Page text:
Extension News

Ask the ISU Extension Garden Experts: Wasps, Peonies and Herbs

Note to media editors: Got gardening questions? Call the Hortline at (515) 294-3108, Monday-Friday from 10 a.m. to noon and 1 to 4:30 p.m., or e-mail us at hortline@iastate.edu. For more gardening information, visit us at Yard and Garden Online, http://www.yardandgarden.extension.iastate.edu

7/9/2009

Several large, black and yellow wasps are digging holes in my flower garden. What are they and how do I get rid of them?

The large, black and yellow wasps are probably cicada killers. The cicada killer wasp is a solitary wasp. Each female lives independently rather than in colonies, though many may choose to nest in close proximity to one another.

Cicada killer wasps are active in July and August. The female digs one or more tunnels in soft soil (often flower beds or gardens). Tunnels are about the size of a quarter and may extend 24 inches or more into the ground. The female flies to nearby trees to capture an annual cicada that she stings to paralyze and then carries back to the burrow. One or two paralyzed cicadas are placed in each cell at the end of the tunnel and a single egg is deposited before the female closes the cell and flies away, never to return. The eggs hatch into legless larvae that feed on the cicadas and develop into wasps that emerge the following summer.

Only female cicada killers have the capability to sting. However, they usually won’t unless handled or threatened. Stings inflicted by cicada killers are usually not severe, but reaction varies with each individual.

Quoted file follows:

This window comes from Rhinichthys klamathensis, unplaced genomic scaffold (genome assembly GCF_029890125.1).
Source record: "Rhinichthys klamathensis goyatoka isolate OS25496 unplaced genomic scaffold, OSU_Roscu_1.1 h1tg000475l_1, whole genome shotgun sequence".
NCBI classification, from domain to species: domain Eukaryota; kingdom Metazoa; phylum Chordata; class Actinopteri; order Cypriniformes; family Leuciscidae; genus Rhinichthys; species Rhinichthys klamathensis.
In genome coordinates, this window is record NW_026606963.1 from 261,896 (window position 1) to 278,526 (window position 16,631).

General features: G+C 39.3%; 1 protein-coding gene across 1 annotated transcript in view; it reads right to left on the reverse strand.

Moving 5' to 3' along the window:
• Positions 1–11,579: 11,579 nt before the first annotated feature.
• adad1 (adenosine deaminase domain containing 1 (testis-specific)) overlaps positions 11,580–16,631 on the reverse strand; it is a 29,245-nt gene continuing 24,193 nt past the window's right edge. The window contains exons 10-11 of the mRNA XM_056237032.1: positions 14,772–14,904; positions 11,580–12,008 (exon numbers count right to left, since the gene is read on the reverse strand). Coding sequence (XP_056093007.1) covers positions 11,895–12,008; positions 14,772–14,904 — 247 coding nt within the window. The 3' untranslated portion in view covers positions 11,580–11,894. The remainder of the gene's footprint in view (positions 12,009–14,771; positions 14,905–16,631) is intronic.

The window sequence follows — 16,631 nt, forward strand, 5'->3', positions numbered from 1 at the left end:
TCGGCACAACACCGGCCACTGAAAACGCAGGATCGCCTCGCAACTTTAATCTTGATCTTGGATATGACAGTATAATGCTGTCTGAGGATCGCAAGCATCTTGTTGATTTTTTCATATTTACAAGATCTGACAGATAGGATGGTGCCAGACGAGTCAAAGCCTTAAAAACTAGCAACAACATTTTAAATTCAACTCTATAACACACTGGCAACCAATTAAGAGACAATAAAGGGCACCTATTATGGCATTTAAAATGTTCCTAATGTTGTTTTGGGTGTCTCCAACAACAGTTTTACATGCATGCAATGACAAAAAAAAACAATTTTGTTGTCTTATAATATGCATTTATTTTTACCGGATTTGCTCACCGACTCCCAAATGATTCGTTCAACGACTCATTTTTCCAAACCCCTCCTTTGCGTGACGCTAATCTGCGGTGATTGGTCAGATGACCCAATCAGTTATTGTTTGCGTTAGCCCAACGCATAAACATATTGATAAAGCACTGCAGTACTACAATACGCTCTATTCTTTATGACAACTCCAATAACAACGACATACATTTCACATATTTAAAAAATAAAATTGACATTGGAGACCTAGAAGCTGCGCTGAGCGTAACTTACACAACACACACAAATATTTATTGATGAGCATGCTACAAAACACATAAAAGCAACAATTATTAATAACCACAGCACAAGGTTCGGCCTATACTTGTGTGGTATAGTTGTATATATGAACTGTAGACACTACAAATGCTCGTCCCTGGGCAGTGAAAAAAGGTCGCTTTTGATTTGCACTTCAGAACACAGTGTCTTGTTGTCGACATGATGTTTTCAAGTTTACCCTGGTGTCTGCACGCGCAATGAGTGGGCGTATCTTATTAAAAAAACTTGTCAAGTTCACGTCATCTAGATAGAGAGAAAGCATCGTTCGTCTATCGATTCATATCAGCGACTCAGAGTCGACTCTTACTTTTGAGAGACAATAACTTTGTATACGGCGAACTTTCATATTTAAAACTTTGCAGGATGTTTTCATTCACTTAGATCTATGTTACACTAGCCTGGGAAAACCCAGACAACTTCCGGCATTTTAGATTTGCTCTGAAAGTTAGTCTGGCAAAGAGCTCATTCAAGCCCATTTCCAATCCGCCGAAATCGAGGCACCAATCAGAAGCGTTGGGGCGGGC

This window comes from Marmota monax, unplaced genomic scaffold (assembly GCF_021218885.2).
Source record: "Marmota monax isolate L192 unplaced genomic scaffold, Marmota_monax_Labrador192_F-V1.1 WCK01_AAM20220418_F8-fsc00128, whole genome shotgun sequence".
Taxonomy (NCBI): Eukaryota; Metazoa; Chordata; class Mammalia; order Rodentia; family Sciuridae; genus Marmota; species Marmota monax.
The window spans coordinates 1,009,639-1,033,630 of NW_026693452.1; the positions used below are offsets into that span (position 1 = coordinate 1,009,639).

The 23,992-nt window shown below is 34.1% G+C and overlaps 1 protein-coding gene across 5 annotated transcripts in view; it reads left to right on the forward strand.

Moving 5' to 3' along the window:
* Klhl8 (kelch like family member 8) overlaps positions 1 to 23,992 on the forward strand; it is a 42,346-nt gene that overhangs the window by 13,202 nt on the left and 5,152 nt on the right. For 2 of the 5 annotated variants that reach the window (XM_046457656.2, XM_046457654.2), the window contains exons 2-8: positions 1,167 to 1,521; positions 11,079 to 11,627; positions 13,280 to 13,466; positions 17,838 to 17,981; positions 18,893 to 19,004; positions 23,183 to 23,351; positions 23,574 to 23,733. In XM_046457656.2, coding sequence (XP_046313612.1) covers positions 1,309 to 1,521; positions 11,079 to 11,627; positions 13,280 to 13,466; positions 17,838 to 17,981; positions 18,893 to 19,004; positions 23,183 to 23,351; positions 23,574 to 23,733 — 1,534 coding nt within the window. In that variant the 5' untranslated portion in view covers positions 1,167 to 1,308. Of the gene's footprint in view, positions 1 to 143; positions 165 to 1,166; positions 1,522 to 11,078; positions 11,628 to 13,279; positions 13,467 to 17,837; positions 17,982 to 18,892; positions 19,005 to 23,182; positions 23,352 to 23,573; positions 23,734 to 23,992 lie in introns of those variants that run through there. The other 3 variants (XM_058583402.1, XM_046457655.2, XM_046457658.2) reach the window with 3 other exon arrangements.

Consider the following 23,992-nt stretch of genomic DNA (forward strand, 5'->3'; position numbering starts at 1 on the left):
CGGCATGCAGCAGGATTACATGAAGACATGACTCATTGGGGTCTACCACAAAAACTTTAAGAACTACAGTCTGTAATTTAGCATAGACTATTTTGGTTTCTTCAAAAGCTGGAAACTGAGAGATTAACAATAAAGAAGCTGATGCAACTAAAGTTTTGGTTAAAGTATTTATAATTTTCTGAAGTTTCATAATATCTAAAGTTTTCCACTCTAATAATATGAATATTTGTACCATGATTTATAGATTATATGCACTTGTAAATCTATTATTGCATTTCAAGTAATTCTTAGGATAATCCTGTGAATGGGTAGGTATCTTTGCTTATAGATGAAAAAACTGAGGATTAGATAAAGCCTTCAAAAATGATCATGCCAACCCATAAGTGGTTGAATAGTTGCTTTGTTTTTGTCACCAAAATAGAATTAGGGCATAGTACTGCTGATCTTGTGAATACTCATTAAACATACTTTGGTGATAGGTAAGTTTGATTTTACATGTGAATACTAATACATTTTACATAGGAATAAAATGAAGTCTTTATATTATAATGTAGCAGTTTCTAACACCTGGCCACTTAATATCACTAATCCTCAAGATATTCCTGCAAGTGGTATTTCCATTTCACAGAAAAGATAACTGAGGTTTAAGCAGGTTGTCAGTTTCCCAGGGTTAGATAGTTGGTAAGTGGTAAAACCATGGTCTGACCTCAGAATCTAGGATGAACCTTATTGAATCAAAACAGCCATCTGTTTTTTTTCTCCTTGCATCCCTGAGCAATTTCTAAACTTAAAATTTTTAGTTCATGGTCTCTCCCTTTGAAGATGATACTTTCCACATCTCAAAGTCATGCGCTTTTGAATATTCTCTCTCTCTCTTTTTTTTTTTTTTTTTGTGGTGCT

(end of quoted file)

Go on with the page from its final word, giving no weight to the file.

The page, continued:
Wasps are generally beneficial, and a nest in an out of the way location where it is not likely to be disturbed should be left alone. On the other hand, nests in high-traffic areas may warrant treatment. Cicada killers can be destroyed by applying an insecticide dust (e.g., Sevin or permethrin) into the burrow entrance during the night. Cover the nest opening with a shovelful of soil and reapply in two or three days if necessary.

There are large, brown spots on my peony leaves. What should I do?

Peony leaf blotch is probably responsible for the large, brown spots. Peony leaf blotch is caused by the fungus Cladosporium paeoniae. The disease is also known as red spot or measles. Typical symptoms include glossy purple to brown spots or blotches on the upper surfaces of the leaves. The disease may cause slight distortion of the leaves as they continue growth. Leaf symptoms are sometimes most apparent on the edges of older leaves. On stems, symptoms appear as long, reddish-brown streaks.

Peony leaf blotch is best managed through sanitation. The fungus survives the winter in infected plant debris. Diseased plant material should be removed in fall or early spring (before new shoots emerge). Cut off the stems at ground level. Remove the plant debris from the area and destroy it. Proper spacing and watering can help to minimize the severity of the disease. Space peonies three to four feet apart. When watering is necessary, avoid wetting the peony foliage. Fungicides can be used as a supplement to sanitation and good cultural practices.

When should I harvest my herbs?

Most herbs are ready to be harvested when flower buds appear on the plants, but before the buds open. The leaves contain the maximum amount of volatile oils at this stage of growth, giving the greatest flavor and fragrance to the finished product. Harvest herbs in the morning as soon as the dew evaporates from the foliage.

Leafy annual herbs can be cut back severely when harvested. Using a sharp knife or pruning shears, cut just above a leaf or pair of leaves. Leave approximately four to six inches of the stem for later growth. Do not cut back leafy perennial herbs as heavily as annual herbs. On perennials, remove the top one-third of growth.

-30-

Contacts :

Richard Jauron, Horticulture, (515) 294-1871, rjauron@iastate.edu 

Del Marks, Extension Communications and External Relations, (515) 294-9807, delmarks@iastate.edu